We’re standing on a large expanse of asphalt contemplating a small group of cones arranged in a box a little longer than a Ford Focus.
One side of the box is open and the asphalt next to it is covered in lurid black smears of melted rubber. “Basically, you’ve got to pull on that handbrake like you’re taking it home with you,” says Paul Swift, making his famous ‘parallel parking’ stunt sound like a walk in the park.
I’ve come along to Thruxton circuit in Hampshire to join in with one of Paul Swift’s Stunt Driving Experience events, which Paul and his team hold throughout the UK. The idea is to learn the precision driving techniques that lie behind a few key manoeuvres used by stunt drivers, like the famous ‘J-turn’ used by the good guys to escape from the bad guys in the movies.
Another is drifting, but not the usual high-speed, rear-wheel-drive, car-chase variety; instead, we’re going to try low-speed precision drifting in a specially set up front-wheel-drive car. For added fun, I’m going to try hanging out of the passenger window of a Ford Focus being driven on two wheels by Paul (hopefully the two on his side).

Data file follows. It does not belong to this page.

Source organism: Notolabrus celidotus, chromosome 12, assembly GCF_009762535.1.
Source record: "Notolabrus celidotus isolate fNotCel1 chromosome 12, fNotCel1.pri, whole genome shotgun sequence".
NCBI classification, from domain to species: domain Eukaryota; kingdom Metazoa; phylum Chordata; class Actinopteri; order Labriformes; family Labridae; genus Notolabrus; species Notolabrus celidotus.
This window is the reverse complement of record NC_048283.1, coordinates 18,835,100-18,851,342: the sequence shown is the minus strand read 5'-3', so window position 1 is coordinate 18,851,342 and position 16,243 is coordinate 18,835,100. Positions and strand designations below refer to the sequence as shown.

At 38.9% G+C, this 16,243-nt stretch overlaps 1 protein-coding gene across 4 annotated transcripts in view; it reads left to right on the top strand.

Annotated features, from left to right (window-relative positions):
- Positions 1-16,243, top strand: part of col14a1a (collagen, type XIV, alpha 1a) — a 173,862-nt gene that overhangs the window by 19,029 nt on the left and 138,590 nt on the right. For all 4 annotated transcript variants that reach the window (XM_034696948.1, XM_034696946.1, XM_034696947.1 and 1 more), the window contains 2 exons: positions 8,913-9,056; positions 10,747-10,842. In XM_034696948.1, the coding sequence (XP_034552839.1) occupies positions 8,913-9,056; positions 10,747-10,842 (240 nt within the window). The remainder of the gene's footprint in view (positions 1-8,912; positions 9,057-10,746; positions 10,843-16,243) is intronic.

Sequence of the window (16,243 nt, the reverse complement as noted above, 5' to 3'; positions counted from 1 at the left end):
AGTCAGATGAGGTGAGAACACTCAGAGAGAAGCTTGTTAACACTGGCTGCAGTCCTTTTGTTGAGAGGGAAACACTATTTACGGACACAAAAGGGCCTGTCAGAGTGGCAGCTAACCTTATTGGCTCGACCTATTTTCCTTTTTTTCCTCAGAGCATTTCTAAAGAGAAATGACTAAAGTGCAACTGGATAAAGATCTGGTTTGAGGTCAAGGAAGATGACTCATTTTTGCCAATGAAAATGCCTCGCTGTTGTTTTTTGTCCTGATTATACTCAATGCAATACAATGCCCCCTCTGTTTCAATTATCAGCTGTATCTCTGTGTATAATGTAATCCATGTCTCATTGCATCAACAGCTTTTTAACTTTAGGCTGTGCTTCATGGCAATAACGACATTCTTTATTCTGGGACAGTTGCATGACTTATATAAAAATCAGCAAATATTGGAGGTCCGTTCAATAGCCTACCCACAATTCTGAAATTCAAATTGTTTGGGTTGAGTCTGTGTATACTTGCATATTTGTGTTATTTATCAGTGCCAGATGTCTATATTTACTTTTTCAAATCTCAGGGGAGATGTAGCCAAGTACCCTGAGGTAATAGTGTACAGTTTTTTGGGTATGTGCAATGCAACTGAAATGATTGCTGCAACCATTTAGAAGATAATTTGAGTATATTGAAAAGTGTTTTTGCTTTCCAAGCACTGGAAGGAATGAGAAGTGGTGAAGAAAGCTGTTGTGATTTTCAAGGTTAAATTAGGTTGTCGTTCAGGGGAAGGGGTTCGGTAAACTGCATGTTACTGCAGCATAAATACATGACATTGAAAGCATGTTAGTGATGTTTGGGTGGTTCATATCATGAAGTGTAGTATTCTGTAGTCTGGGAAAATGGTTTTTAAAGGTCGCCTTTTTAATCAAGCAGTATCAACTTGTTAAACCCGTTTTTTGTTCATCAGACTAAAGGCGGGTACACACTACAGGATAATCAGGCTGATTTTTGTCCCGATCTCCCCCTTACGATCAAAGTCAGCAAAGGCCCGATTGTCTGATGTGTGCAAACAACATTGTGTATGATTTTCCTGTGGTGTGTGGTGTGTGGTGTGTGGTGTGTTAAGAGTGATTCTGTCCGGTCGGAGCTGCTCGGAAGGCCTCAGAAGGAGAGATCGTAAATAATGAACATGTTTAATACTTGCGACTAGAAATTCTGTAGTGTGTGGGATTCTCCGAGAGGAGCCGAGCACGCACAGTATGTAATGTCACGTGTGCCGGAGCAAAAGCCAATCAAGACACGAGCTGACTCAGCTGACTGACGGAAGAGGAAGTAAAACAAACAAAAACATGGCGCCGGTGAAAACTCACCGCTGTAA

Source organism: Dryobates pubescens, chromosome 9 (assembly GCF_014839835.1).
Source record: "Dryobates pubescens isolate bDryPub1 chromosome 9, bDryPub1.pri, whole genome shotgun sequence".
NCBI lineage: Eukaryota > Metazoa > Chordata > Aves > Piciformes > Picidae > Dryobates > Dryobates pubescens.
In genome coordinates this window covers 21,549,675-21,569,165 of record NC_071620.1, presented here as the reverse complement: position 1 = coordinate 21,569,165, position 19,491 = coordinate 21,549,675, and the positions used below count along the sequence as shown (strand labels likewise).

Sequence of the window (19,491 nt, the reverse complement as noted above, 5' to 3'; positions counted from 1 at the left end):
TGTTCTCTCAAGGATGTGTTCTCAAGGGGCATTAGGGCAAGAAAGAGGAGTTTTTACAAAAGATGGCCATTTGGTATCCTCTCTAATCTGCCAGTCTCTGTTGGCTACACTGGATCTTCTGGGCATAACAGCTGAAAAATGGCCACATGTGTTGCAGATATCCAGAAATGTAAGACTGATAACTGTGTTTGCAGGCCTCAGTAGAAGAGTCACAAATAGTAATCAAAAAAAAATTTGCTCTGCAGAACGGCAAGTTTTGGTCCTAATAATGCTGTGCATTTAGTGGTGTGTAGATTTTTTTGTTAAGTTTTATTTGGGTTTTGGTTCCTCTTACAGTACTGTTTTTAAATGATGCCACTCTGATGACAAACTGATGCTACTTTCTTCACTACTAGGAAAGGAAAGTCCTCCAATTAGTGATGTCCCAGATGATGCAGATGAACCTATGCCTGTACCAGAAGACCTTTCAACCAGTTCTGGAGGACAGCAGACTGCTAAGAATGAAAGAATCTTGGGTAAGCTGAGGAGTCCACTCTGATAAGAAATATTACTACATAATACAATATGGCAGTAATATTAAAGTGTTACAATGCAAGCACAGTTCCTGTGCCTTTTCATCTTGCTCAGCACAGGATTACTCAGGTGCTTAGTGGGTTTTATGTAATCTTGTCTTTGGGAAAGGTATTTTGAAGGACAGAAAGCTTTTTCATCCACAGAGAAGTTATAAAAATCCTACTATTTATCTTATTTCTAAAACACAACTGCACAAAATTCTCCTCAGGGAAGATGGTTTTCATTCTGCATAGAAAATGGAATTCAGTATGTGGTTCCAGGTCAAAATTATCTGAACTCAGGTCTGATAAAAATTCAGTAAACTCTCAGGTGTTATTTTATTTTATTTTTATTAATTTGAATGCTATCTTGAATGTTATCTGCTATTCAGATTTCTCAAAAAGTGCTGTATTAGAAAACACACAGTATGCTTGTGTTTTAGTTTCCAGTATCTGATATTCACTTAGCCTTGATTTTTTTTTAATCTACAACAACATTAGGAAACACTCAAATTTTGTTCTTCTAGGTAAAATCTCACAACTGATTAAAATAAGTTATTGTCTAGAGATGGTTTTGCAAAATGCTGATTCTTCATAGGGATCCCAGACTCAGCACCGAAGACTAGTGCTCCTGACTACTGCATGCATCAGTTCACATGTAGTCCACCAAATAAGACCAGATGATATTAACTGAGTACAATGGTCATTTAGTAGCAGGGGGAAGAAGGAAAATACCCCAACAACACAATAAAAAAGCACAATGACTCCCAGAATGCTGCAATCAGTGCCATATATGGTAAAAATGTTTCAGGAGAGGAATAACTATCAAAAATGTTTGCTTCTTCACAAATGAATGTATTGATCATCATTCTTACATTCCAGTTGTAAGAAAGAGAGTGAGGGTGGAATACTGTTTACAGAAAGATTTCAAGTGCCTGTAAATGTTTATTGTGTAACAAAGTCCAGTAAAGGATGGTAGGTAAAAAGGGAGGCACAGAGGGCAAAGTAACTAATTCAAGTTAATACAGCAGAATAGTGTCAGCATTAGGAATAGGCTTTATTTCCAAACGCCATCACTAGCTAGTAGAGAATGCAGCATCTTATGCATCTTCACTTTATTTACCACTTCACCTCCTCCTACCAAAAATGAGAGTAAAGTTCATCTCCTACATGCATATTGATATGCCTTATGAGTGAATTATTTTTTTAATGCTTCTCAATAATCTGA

The trick that is secretly worrying me most, though, and the one I suspect might inflict most damage on my ego, is that seemingly impossible parallel parking manoeuvre. If you haven’t seen it done, it involves charging towards a parking space between two cars, then handbrake turning into the space with inches to spare.
Instructor Graham Nicholson explains how it’s done: “Build your speed up to about 20mph then declutch and, as you approach the box, turn in on a smooth curve and aim at the centre of the space. Whatever you do, keep off the footbrake.” Sounds easy…
As I coast towards the space, I’m struck by how it appears to diminish in size the closer to it I get. On arrival, I yank the handbrake hard and – amazingly – it almost works, with just one or two minor casualties in the ranks of cones. After another couple of attempts I get a clean result, which teaches me that success is down to finding the right technique, then practising it over and over again. Not sure I’d ever want to swap the cones for real cars, though.